In 1998, Cédrick-Isham, with a shy childhood and long complexed by his stutter, discovered rap. It
is above all an opportunity for him to overcome his shyness and put words to what he feels or what
he sees. A first experience as a freelancer at France-Antilles (Martinique), in 2004, fortuitously
brought him closer to photography. In 2009, he acquired his first camera, learned on his own and
sought his first advice from two photographers whose work he appreciated: Charles Chulem and
Daniel Goudrouffe.! !
His photographic work took a real turn in 2013, through a project launched on social networks and
entitled: "La Guadeloupe, mon visage". He chooses to approach the subjects through tight portraits
which are for him a way of overcoming the rejection of himself, his own image and the fear of the
gaze of the other. That same year, he made a documentary, titled "Ombres", in which he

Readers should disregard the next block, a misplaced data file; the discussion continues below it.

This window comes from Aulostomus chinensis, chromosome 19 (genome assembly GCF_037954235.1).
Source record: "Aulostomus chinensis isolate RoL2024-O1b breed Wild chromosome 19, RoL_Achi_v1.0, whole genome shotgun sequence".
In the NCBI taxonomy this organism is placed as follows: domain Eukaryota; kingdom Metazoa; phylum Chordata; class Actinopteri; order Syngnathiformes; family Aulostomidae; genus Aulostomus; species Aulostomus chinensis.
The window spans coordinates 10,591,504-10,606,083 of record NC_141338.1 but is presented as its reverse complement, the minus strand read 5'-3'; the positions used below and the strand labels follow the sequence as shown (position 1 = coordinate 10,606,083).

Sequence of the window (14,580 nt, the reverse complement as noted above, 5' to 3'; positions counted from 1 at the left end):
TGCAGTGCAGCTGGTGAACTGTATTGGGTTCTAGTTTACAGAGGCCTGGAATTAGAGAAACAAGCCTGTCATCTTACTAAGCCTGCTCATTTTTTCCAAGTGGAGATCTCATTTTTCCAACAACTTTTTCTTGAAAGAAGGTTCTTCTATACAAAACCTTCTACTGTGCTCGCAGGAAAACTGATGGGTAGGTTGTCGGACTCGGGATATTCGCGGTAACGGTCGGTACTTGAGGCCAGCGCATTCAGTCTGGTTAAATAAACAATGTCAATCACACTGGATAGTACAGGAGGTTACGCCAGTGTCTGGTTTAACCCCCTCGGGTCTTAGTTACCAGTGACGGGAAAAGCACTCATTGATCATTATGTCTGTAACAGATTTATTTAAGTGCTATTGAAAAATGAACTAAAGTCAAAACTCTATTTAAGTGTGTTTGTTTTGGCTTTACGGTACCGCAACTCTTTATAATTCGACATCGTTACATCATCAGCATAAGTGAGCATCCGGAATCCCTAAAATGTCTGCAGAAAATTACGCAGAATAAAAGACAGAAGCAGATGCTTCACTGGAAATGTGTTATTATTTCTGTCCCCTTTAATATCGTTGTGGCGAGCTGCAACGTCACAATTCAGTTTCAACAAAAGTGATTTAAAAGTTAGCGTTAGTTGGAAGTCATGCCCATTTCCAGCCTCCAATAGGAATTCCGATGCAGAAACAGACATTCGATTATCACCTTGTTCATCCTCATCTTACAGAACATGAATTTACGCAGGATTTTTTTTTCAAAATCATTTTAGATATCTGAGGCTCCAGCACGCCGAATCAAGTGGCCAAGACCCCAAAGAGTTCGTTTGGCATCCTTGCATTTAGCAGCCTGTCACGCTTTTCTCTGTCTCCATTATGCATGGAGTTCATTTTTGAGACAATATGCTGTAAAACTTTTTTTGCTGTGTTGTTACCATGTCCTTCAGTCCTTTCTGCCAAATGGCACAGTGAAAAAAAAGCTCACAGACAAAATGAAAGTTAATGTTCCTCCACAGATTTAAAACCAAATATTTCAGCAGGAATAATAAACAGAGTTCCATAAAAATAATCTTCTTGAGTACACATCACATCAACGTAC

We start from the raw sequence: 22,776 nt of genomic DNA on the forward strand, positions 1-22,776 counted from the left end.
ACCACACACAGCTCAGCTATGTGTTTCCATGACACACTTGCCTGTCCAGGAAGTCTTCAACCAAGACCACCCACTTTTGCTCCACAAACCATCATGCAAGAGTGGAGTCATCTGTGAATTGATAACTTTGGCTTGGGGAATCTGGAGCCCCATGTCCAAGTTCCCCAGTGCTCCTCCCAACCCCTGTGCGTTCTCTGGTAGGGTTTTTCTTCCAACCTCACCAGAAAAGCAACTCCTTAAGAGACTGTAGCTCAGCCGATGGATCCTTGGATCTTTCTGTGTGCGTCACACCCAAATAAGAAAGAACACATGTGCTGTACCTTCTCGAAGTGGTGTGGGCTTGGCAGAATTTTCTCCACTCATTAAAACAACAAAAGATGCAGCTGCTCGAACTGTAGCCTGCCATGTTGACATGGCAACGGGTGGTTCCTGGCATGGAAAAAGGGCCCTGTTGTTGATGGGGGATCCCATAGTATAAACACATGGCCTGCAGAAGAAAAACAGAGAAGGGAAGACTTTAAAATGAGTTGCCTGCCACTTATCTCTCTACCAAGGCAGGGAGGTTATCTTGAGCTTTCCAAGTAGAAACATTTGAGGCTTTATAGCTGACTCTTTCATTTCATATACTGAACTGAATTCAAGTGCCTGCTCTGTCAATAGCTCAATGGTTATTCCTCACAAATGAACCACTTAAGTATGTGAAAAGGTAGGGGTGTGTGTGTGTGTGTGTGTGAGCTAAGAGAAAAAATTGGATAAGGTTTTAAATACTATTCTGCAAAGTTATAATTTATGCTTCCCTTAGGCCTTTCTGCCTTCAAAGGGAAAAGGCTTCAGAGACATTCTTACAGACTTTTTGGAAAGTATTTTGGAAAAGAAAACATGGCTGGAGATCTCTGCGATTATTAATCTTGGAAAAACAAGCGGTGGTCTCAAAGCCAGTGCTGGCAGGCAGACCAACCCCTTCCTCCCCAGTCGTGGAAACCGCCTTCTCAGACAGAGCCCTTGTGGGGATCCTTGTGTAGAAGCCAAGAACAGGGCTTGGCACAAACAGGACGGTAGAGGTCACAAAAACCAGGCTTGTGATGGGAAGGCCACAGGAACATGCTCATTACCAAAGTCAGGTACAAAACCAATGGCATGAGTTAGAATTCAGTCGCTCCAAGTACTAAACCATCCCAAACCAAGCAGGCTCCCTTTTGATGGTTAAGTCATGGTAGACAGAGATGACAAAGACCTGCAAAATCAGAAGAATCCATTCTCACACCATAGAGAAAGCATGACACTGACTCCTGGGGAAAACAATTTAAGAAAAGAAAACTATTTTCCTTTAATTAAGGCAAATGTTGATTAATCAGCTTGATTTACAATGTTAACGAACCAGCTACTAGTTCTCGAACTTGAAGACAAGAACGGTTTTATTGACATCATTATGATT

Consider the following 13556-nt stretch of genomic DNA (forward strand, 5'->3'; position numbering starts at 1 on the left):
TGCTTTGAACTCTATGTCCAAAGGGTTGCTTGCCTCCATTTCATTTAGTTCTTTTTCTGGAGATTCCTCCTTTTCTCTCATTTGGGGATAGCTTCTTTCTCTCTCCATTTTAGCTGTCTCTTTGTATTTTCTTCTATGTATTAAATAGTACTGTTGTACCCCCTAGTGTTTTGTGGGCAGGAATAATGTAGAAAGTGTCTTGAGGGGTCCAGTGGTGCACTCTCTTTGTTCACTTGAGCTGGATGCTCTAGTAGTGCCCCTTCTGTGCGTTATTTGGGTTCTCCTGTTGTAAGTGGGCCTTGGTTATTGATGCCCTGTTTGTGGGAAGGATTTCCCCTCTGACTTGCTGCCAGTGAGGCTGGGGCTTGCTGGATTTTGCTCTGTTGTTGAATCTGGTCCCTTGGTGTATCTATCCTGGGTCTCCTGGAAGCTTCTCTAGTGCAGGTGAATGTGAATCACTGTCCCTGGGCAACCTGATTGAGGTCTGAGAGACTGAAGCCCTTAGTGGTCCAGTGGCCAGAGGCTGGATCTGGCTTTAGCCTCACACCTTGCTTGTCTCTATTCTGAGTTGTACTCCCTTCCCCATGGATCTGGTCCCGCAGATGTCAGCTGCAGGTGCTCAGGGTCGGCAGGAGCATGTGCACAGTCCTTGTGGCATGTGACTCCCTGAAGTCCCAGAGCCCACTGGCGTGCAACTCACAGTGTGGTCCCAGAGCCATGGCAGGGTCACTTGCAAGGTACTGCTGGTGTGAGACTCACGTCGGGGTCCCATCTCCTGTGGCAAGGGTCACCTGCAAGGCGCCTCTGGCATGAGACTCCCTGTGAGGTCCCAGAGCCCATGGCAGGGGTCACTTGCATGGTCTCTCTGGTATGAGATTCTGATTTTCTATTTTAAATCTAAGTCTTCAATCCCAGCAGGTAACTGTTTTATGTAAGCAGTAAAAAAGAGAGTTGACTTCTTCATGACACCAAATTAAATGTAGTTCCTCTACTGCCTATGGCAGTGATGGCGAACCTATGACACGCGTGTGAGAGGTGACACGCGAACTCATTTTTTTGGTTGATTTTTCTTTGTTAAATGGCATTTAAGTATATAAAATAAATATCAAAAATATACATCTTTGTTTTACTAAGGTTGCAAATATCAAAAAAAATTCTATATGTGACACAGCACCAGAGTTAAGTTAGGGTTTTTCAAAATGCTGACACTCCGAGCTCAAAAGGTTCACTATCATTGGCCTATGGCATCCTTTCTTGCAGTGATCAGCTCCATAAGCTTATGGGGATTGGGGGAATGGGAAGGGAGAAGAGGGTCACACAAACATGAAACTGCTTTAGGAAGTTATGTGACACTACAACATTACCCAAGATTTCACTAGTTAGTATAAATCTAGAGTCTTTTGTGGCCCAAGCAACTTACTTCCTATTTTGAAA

highlighted the reality of drug addicts who are homeless.! !
Subsequently, he participated in several exhibitions, developed his vision and his photographic
writing, imprinted with human poetry and nourished by his biases. Sensitive to the frame and the
movements within it, he is constantly in search of the ephemeral harmonies that "the moment"
stages. “I believe that people are interconnected by invisible energy flows and I like to believe that
with photography you can see them. That's why I try to compose my images in a way that connects
Today, some describe him as a portrait painter, but he sees himself above all as a committed
essayist and participant in his time. Since 2018, his travels to Cameroon and Haiti have led him to
question the issue of resilience. At the same time, since 2019, he has been working on
Guadeloupean identity, aware of the importance of addressing this issue which he considers
urgent. Convinced that his camera is an extension of his personality, it is as an attentive observer
that he casts a gaze mixing poetry, gentleness and realism on the souls as well as the identities
that surround him.